The more important question is whether the end itself is justified, and: ‘From the Marxist point of view, which expresses the historical interests of the proletariat, the end is justified if it leads to increasing the power of man over nature and to the abolition of the power of man over man’.
This qualification of ‘man’s power over nature’ goes to the heart of Lewis’ warning. It was Trotsky’s implicit acknowledgement of the Tao. Accordingly, Trotsky went on explain that it follows not all means are permissible, only those that unite and elevate the people, not those that divide or demoralise them. Being ‘on the side of the angels’ is not a licence to commit horrors with a good conscience: the end of true human liberation implies constraints on the means to be used. No doubt there have always been some radicals for whom the oppressor can do no right and the oppressed can do no wrong, but it is precisely ends-based morality that militates against such tribalised thinking.
Nevertheless, Trotsky saw moral obligations as arising organically from real human relations. ‘The moral norm becomes the more categoric the less it is “obligatory on all”,’ he insisted. ‘The solidarity of workers, especially of strikers or barricade fighters, is incomparably more “categoric” than human solidarity in general’. This is the Tao’s law of special beneficence. Lewis cites Cicero: ‘The union and fellowship of men will be best preserved if each receives from us the more kindness in proportion as he is more closely connected with us’.
This does not trump the law of general beneficence so much as put flesh on its bones. The ability to honour particular obligations without abandoning universalist commitments is surely worth conserving, even if only as an aspiration that has never been fully achieved.
Paying tradition its due
Perhaps we are more familiar today with the conservative version of Trotsky’s take on those particular obligations: it is our family and nation to which we owe the most pressing duties. And here there is not even an implied connection to a greater good such as the liberation of humanity. Our nation might be engaged in something closer to the opposite. And, partly as a consequence, patriotism is very much at odds with the new moral orthodoxy. Probably the most jarring part of The Abolition of Man is Lewis’ defence of an ancient Roman father telling his son, ‘that it was a sweet and seemly thing to die for his country’.
The line, ‘Dulce et decorum est pro patria mori’, is from the Roman poet Horace, but it is better known today from Wilfrid Owen’s biting anti-war poem ‘Dulce et Decorum est’, which quotes it as ‘the old Lie’. In his book, Ward quotes a critic who argued that Lewis’ defence of the sentiment would have been stronger if he had acknowledged that Owen’s critique of war also had force from within the Tao itself. Indeed, it does, but Lewis’ quarrel was not with anti-war sentiment as such. Ward suggests Lewis probably did not even know the poem, which was much less well-known in 1943 than it is now.
It is salutary to be reminded that Lewis lived in a different world. Today, one cannot read the words ‘dulce et decorum est’ without thinking of Owen’s poem. Lewis, however, had read these words as a boy before the war, and without irony or bitterness. Despite the fact that he had fought and been wounded in the same war in which Owen was killed, he was still able to read them that way in later life.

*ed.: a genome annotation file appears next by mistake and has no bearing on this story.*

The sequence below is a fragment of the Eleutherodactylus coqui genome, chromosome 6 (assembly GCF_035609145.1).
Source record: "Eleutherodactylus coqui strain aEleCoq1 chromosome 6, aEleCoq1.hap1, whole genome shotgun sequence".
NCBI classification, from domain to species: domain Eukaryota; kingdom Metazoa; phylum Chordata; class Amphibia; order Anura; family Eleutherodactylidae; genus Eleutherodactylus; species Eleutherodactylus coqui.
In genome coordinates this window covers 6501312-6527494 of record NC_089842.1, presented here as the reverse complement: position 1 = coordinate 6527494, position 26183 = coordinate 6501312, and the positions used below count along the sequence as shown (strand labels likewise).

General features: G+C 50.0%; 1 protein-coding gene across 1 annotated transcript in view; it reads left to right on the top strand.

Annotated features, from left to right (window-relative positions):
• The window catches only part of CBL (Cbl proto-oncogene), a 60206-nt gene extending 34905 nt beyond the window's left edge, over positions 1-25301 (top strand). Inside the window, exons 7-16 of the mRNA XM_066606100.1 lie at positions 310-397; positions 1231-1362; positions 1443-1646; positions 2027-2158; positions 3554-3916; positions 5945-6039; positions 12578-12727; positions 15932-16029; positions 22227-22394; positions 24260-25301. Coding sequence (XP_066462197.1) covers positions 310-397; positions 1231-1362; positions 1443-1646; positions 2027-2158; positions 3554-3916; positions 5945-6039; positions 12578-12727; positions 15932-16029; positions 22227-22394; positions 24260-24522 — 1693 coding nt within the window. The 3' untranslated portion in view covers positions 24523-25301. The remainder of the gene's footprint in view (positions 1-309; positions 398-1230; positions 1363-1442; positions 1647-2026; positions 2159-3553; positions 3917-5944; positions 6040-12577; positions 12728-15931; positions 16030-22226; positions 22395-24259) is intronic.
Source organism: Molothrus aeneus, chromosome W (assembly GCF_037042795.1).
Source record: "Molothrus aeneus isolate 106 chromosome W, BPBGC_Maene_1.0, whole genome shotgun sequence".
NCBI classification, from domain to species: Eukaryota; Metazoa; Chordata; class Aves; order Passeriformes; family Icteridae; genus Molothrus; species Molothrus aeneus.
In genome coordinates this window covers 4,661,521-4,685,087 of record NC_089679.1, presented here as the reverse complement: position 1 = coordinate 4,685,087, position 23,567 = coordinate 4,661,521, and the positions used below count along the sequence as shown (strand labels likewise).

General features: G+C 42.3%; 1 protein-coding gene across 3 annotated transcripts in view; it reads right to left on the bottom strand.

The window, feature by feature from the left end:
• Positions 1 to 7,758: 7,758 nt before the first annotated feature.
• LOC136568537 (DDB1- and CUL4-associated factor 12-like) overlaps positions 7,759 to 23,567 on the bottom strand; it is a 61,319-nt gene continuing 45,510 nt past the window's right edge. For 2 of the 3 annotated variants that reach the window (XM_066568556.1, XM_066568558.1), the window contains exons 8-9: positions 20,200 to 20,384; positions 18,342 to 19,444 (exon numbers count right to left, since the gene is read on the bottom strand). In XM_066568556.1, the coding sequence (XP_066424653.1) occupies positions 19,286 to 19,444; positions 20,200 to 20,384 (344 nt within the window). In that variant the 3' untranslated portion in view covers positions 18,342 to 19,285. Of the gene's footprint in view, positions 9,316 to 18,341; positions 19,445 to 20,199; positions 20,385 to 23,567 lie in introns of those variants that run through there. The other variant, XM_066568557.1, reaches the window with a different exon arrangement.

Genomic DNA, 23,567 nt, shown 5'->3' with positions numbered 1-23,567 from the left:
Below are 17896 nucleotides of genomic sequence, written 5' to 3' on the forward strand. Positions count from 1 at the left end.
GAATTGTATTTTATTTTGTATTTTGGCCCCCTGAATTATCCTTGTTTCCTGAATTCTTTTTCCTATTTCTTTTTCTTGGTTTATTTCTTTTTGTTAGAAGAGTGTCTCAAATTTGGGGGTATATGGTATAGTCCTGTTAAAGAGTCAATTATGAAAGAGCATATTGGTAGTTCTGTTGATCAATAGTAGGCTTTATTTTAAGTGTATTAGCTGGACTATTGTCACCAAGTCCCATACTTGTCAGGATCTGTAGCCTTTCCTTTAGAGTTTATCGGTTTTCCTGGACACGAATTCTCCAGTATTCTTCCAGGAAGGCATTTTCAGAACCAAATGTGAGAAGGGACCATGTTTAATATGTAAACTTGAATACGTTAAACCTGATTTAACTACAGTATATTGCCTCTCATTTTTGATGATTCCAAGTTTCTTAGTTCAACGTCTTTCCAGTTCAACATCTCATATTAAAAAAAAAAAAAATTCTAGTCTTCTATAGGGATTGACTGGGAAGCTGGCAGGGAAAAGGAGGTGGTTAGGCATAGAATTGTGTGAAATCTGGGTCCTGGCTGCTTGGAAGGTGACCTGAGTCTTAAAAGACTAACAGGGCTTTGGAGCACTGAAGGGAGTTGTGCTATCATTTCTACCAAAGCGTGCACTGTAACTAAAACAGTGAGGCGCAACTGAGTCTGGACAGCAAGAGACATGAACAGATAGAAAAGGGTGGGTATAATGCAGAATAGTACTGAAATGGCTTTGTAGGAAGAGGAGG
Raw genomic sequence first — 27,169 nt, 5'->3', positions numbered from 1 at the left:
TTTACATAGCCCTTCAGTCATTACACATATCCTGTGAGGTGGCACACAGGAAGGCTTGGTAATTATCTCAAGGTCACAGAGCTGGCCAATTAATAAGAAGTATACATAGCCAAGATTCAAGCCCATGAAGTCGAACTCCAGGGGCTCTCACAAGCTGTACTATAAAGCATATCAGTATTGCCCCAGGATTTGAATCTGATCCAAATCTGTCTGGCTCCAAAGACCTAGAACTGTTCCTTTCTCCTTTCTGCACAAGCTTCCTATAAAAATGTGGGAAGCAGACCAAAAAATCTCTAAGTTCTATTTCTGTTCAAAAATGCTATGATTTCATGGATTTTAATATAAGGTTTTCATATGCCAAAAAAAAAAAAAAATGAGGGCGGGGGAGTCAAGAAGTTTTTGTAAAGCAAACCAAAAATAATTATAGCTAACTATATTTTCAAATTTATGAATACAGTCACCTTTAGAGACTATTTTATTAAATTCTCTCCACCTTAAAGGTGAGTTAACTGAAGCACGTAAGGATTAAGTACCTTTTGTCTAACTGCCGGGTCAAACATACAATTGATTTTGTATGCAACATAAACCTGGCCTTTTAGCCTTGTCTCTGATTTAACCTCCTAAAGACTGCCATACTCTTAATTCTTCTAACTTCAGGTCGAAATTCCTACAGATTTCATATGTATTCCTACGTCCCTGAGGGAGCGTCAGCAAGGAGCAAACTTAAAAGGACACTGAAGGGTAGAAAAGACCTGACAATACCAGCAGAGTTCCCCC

Lewis’ point was not primarily to defend the idea of patriotic self-sacrifice against its modern detractors, but to emphasise that when a Roman repeated them to his son, ‘he believed what he said’. That is, it was not a case of cynically instilling the young with a sentiment that was useful to the society for whom they would then naively be prepared to die. The context, once again, is the school textbook that Lewis made his foil, and its authors’ posture of debunking everything that moves. Lewis could not have known that subsequent generations would learn to spit the words ‘dulce et decorum est’, despite having experienced nothing of war. That such a response would itself become almost as ‘normal and traditional’ as anything in the Tao.
It’s true, of course, that such moral abhorrence for war has force from within the Tao, but not so much force that it obliterates respect for heroic military sacrifice. In fact, Lewis argued the former could strengthen the latter:
‘We know how much of the reality the romantic view left out. But we also know that heroism is a real thing, that all the plumes and flags and trumpets of the tradition were not there for nothing. They were an attempt to honour what is truly honourable: what was first perceived to be honourable precisely because everyone knew how horrible war is’.
The proud families of fallen soldiers do not have to be told that war is hell. Nor will an ordinary patriot be discombobulated by the thought that his country is not objectively the greatest in the world or that foreigners are people too. The feelings we inherit from tradition are not Trojan horses for ideology, to be dispensed with when that ideology is discredited. They are part of what it is to be human – even an enlightened one. To debunk them – like looking at Coleridge’s sublime cataract and refusing to feel anything – is only to impoverish ourselves.
No doubt we will continue to disagree about how much tradition has to offer us and how much needs to change. Some will lean conservative, others more progressive. But our accumulated moral inheritance – including the thoughts of saints and revolutionaries as well as English professors and children’s authors – is the surest guide we have to make sound judgements about our past, present and future. We should be grateful for it.